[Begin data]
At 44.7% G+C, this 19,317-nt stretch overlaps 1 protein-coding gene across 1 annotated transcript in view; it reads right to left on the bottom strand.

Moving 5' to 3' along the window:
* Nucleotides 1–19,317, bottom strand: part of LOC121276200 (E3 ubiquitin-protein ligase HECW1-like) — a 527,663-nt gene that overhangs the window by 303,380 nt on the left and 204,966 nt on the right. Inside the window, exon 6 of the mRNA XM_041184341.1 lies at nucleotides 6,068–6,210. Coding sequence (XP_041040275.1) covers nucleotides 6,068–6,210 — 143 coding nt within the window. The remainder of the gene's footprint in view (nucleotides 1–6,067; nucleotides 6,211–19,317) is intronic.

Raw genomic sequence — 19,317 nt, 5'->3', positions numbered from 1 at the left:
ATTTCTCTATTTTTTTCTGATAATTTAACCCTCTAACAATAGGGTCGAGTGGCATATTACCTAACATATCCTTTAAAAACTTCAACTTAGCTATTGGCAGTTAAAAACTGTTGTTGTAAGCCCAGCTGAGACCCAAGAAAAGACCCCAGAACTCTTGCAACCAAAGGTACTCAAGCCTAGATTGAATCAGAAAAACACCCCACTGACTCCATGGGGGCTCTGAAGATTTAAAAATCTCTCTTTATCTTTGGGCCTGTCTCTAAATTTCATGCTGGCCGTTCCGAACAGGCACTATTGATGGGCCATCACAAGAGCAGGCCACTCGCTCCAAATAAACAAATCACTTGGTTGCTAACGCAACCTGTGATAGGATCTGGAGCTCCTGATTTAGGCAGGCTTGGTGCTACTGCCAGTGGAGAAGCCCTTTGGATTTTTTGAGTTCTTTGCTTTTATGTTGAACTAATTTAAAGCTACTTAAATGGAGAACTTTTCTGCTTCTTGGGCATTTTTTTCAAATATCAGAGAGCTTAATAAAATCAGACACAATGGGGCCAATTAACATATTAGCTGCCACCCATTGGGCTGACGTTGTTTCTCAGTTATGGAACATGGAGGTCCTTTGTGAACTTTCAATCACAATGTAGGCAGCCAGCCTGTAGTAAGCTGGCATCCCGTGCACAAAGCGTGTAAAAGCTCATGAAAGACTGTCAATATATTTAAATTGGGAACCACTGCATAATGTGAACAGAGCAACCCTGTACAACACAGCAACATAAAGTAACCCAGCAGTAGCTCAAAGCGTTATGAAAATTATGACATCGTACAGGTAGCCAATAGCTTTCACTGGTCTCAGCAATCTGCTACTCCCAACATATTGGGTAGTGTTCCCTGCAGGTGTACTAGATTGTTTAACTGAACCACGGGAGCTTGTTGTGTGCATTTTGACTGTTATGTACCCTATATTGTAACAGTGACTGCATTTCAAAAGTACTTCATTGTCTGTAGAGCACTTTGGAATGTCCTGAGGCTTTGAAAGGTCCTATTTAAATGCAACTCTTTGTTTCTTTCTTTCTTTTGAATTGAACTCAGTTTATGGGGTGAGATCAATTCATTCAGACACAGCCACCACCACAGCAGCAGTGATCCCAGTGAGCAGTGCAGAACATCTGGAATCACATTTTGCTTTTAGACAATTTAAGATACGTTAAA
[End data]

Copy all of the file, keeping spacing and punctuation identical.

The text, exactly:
At 44.7% G+C, this 19,317-nt stretch overlaps 1 protein-coding gene across 1 annotated transcript in view; it reads right to left on the bottom strand.

Moving 5' to 3' along the window:
* Nucleotides 1–19,317, bottom strand: part of LOC121276200 (E3 ubiquitin-protein ligase HECW1-like) — a 527,663-nt gene that overhangs the window by 303,380 nt on the left and 204,966 nt on the right. Inside the window, exon 6 of the mRNA XM_041184341.1 lies at nucleotides 6,068–6,210. Coding sequence (XP_041040275.1) covers nucleotides 6,068–6,210 — 143 coding nt within the window. The remainder of the gene's footprint in view (nucleotides 1–6,067; nucleotides 6,211–19,317) is intronic.

Raw genomic sequence — 19,317 nt, 5'->3', positions numbered from 1 at the left:
ATTTCTCTATTTTTTTCTGATAATTTAACCCTCTAACAATAGGGTCGAGTGGCATATTACCTAACATATCCTTTAAAAACTTCAACTTAGCTATTGGCAGTTAAAAACTGTTGTTGTAAGCCCAGCTGAGACCCAAGAAAAGACCCCAGAACTCTTGCAACCAAAGGTACTCAAGCCTAGATTGAATCAGAAAAACACCCCACTGACTCCATGGGGGCTCTGAAGATTTAAAAATCTCTCTTTATCTTTGGGCCTGTCTCTAAATTTCATGCTGGCCGTTCCGAACAGGCACTATTGATGGGCCATCACAAGAGCAGGCCACTCGCTCCAAATAAACAAATCACTTGGTTGCTAACGCAACCTGTGATAGGATCTGGAGCTCCTGATTTAGGCAGGCTTGGTGCTACTGCCAGTGGAGAAGCCCTTTGGATTTTTTGAGTTCTTTGCTTTTATGTTGAACTAATTTAAAGCTACTTAAATGGAGAACTTTTCTGCTTCTTGGGCATTTTTTTCAAATATCAGAGAGCTTAATAAAATCAGACACAATGGGGCCAATTAACATATTAGCTGCCACCCATTGGGCTGACGTTGTTTCTCAGTTATGGAACATGGAGGTCCTTTGTGAACTTTCAATCACAATGTAGGCAGCCAGCCTGTAGTAAGCTGGCATCCCGTGCACAAAGCGTGTAAAAGCTCATGAAAGACTGTCAATATATTTAAATTGGGAACCACTGCATAATGTGAACAGAGCAACCCTGTACAACACAGCAACATAAAGTAACCCAGCAGTAGCTCAAAGCGTTATGAAAATTATGACATCGTACAGGTAGCCAATAGCTTTCACTGGTCTCAGCAATCTGCTACTCCCAACATATTGGGTAGTGTTCCCTGCAGGTGTACTAGATTGTTTAACTGAACCACGGGAGCTTGTTGTGTGCATTTTGACTGTTATGTACCCTATATTGTAACAGTGACTGCATTTCAAAAGTACTTCATTGTCTGTAGAGCACTTTGGAATGTCCTGAGGCTTTGAAAGGTCCTATTTAAATGCAACTCTTTGTTTCTTTCTTTCTTTTGAATTGAACTCAGTTTATGGGGTGAGATCAATTCATTCAGACACAGCCACCACCACAGCAGCAGTGATCCCAGTGAGCAGTGCAGAACATCTGGAATCACATTTTGCTTTTAGACAATTTAAGATACGTTAAA